Life is Swede for the homegrown heroes of Glasgow Roller Derby

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SWEDEN and Scotland will go wheel to wheel in Glasgow next week in an all-female, all-action roller derby bout which aims to showcase all that’s amazing about the popular sport.

Glasgow Roller Derby’s A-team – the Irn Bruisers – will line up against the Stockholm Allstars on Sunday, August 11 at the ARC Sports Centre.

The Scandinavian sensations are out to prove just how massive roller derby has become in Sweden and beyond.

The first roller derby league in Scandinavia, Stockholm Roller Derby was founded in 2007 – the same year as Glasgow, Scotland’s first roller derby team.

It promises to be an amazing clash between Stockholm Allstars and the Irn Bruisers – both of whom are ranked in the top 10 in Europe.

After a sterling showing at the recent ECDX tournament in Philadelphia, USA, Glasgow’s Irn Bruisers have taken a giant leap in the world rankings. The Bruisers are currently nestling at 97 – with Stockholm on 121.

A spokeswoman for Glasgow Roller Derby (GRD) said: “This promises to be an exciting clash between two excellent teams. The Bruisers are flying high after superb performances at ECDX, while the Swedish skaters will be determined to show Scotland just how they roll.

“It’s going to be awesome and we advise you to get your tickets now before they sell out. Visit www.glasgowrollerderby.com and pick up your ticket for only £5 in advance (under-14s free).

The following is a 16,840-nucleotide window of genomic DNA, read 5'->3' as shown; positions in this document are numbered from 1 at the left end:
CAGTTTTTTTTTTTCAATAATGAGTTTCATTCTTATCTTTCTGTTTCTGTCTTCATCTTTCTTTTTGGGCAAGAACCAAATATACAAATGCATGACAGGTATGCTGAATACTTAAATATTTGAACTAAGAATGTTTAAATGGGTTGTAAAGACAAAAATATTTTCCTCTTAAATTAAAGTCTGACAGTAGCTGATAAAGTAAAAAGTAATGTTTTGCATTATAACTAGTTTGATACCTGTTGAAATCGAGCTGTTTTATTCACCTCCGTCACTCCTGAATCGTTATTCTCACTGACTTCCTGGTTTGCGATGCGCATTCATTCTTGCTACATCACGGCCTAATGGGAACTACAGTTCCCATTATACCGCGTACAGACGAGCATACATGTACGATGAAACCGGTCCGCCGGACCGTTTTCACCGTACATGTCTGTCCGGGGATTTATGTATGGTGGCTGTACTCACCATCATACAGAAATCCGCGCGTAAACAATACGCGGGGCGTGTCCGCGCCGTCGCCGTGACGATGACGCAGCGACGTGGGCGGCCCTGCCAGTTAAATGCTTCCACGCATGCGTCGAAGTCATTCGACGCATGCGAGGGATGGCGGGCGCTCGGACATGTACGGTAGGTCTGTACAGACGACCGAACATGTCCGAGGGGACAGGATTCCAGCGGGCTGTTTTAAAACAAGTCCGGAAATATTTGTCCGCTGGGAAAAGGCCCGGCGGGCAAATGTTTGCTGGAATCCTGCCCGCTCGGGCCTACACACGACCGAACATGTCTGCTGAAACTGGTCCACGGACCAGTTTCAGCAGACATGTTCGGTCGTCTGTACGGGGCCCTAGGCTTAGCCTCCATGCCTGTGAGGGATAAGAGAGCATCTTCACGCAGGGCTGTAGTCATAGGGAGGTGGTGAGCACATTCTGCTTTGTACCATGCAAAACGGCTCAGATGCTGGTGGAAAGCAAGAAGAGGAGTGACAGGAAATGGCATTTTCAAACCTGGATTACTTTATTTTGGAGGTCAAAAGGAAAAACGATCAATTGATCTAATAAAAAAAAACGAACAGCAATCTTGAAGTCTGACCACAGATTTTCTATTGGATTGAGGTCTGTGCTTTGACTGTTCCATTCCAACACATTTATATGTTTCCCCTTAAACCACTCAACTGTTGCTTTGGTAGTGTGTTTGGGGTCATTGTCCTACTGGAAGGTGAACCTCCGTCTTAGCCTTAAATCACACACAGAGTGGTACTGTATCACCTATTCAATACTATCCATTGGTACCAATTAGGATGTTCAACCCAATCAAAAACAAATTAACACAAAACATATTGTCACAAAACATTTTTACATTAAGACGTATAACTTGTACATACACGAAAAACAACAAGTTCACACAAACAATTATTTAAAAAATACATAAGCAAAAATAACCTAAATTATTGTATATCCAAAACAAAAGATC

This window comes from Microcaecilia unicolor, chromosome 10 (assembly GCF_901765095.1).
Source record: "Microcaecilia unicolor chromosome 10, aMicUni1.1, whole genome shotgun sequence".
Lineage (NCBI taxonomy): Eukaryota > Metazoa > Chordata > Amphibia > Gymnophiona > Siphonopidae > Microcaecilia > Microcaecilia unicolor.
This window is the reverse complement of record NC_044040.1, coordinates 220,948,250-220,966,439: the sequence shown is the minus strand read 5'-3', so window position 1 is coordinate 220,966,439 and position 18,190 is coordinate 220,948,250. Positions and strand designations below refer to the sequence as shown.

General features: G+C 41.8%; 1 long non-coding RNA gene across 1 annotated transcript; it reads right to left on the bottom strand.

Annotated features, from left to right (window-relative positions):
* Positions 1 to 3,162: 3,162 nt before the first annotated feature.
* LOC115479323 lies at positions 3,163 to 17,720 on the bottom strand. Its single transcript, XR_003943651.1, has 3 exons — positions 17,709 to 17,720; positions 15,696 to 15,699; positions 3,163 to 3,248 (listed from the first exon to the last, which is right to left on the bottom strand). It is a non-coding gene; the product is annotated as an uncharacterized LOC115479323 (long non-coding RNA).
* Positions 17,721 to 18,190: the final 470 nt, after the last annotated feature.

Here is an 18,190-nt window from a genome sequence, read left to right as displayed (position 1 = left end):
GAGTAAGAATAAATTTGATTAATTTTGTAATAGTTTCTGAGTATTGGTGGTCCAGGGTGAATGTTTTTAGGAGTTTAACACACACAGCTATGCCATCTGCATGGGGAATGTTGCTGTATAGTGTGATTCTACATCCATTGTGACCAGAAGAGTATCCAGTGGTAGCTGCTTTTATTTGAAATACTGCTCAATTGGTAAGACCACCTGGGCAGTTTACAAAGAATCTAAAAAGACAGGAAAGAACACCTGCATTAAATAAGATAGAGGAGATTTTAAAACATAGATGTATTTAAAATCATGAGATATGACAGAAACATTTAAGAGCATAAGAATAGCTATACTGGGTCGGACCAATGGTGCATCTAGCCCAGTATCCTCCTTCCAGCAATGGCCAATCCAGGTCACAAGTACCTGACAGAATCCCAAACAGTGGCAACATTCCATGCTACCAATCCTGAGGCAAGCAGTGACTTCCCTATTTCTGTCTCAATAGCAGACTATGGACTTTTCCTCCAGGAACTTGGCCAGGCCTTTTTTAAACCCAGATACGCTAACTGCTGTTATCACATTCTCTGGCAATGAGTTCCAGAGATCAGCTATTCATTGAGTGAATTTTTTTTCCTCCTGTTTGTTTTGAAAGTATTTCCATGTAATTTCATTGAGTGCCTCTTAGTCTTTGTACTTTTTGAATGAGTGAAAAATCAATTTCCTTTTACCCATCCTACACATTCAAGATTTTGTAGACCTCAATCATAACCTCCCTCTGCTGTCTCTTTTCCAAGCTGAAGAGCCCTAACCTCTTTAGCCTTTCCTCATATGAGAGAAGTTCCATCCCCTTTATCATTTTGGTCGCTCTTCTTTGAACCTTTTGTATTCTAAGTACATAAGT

“This will also be the first time the Bruisers have played in Scotland since their momentous debut in Philadelphia so it’s a great chance for all the fans and fellow league members to welcome them back in true GRD style.”

* Roller derby - a colourful collision of roller skates, racing and rivalries - has its origins in the 1930s, but it was revived as an all-female sport in Texas in the early 2000s.

Glasgow Roller Girls, as they were known originally, were the first flat-track roller derby league to be established in Scotland, in April 2007.

Since then Glasgow Roller Derby, as they are now known, have sped from strength to strength - playing internationals, securing a top five spot in Europe and organising their own tournaments.

Despite growing in popularity and stature every year, the club – which has around 100 members – remains fiercely proud of its DIY ethic. Everyone involved in the club is a volunteer.

Roller derby is deceptively simple, but cunningly strategic – there is one scorer (called a jammer) for each team on track. It is their job to juke their way through the four opposition blockers, skate round the track and start to lap the opposing players.

For every player she overtakes, the jammer scores a point. It is a full-contact sport but there are very specific rules. You can’t elbow or hit anyone with a forearm, knee, kick or shove an opponent, or plough full tilt into someone’s back.

Similarly, if you are blocking, you are not allowed to hold onto opposition players or link arms to hold them back. However, you can use your shoulders, hips and upper body to force your way through or knock someone off course.

Thrills and spills are a given in roller derby and all the girls are equipped with mouth guard, helmet, elbow guards, wrist pads and knee pads to prevent injury. That doesn’t stop bruises, aching muscles and split lips – but it does prevent more serious injury.

Visit www.glasgowrollerderby.com for more information.